Abstract: SA-PO996

Hypercalcemia: Lung Nodules with a Pathological Fracture Are Not Always Indicative of Malignancy

Session Information

Category: Nephrology Education

  • 1302 Fellows and Residents Case Reports


  • Alrawi, Omer, Wayne State University, Detroit, Michigan, United States
  • Thimmisetty, Ravi K., Wayne State University, Detroit, Michigan, United States
  • Altaie, Nehal, Detroit medical center, Detroit, Michigan, United States
  • Ibrahim, Walid, Wayne State University/DMC, Dearborn, Michigan, United States
  • Osman Malik, Yahya M., Wayne State University Medical School, Detroit, Michigan, United States
  • Imran, Nashat Burhan, Wayne State University, Detroit, Michigan, United States

Hypercalcemia is a relatively common clinical problem.The initial goal of the laboratory evaluation is to differentiate parathyroid hormone (PTH)-mediated hypercalcemia from non-PTH mediated hypercalcemia.
Although malignancy is the most common cause of non-PTH mediated hypercalcemia, other differentail should be considered specially in immunocompromised patients.


A 60-year old Asian female with past medical history inclusive for diabetes type 2, hypertension, chronic kidney disease stage 3, hepatitis B on treatment, myasthenia gravis on immunosuppressive treatment (prednisone, mycophenolate mofetil), and osteoporosis presented following a fall. Her x-ray showed a fracture of the left forearm and an incidental small left upper lobe lesion adjacent to the aorta. Chest CT scan confirmed the lesion and PET scan was suspicious for malignancy.
Initial workup was remarkable for hypercalcemia at 11 mg/dl with inappropriate normal PTH (due to CKD 3).
Left lobectomy with excision of 11 lymph nodes was done. Final report revealed giant cell granulomas and fungus consistent with cryptococcal infection. All lymph nodes were negative for malignancy and were sterile for anaerobic, aerobic, TB and other fungal culture. A serum cryptococcal antigen was positive at 1:4 titer. Brain imaging and CSF exam were negative for cryptococcal involvement. HIV testing was negative. Other workup showed High 1,25 Vitamin D at 148 pg/ml (normal range 15-75 pg/ml ) with normal Vitamin D 25 at 42 ng/ml that is consistent with granulomatous process. She was started on fluconazole. Consequently, her calcium and cryptococcal antigen were normalized following 9 months of therapy.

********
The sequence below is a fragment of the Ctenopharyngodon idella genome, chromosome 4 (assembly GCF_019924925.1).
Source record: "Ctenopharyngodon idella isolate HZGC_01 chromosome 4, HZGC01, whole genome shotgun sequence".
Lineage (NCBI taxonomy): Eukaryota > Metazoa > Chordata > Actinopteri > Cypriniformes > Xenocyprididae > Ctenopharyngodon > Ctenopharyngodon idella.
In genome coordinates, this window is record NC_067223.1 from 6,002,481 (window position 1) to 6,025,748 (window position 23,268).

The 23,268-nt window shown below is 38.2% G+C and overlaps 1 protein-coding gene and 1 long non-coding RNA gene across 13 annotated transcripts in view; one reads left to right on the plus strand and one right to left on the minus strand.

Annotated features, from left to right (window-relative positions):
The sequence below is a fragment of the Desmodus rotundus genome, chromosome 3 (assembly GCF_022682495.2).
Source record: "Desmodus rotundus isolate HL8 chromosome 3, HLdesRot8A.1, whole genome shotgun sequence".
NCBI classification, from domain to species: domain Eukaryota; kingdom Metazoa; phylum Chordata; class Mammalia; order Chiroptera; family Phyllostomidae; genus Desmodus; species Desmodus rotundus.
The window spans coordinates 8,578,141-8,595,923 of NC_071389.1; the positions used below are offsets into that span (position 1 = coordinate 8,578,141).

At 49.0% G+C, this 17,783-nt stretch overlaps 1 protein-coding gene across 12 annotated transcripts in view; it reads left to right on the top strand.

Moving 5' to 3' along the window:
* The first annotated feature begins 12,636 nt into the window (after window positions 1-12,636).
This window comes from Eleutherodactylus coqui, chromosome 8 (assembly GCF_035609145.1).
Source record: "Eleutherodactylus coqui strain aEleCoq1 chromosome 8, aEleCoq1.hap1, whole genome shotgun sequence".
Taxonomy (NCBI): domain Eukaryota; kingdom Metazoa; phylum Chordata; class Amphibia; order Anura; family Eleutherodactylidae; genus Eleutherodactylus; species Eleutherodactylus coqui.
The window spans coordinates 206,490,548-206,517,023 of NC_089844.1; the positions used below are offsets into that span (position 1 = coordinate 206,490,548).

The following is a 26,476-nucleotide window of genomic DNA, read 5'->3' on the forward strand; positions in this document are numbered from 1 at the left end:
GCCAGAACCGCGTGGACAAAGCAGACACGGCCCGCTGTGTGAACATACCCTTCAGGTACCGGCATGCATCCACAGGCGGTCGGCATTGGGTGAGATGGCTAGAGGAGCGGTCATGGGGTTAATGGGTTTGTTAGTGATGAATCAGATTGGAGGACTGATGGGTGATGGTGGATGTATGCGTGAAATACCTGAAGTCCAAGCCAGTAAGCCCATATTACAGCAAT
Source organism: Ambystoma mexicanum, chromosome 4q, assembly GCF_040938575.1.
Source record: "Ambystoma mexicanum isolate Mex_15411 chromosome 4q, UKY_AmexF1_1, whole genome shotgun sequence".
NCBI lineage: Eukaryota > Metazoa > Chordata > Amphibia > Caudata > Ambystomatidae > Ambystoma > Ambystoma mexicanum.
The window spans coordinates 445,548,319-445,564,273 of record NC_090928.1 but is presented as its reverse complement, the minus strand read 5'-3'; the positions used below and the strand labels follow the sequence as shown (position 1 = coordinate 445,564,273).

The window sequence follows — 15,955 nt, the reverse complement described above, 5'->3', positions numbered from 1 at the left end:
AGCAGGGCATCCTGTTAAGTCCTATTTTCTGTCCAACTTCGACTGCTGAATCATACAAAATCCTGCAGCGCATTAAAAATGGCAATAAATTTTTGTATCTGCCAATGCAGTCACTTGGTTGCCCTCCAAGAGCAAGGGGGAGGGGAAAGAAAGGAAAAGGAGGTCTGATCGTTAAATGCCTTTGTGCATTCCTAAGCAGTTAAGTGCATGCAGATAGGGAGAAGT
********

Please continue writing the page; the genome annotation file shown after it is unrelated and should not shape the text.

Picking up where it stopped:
This case demonstrates the importance of considering all differential diagnoses of non-PTH mediated hypercalcemia, which include granulomatous disorders, vitamin D intoxication, and malignancy. Before committing the patient to unnecessary procedures; it is imperative to have a tissue diagnosis to guide further surgical and medical management, especially in immunocompromised patients were infection is more common.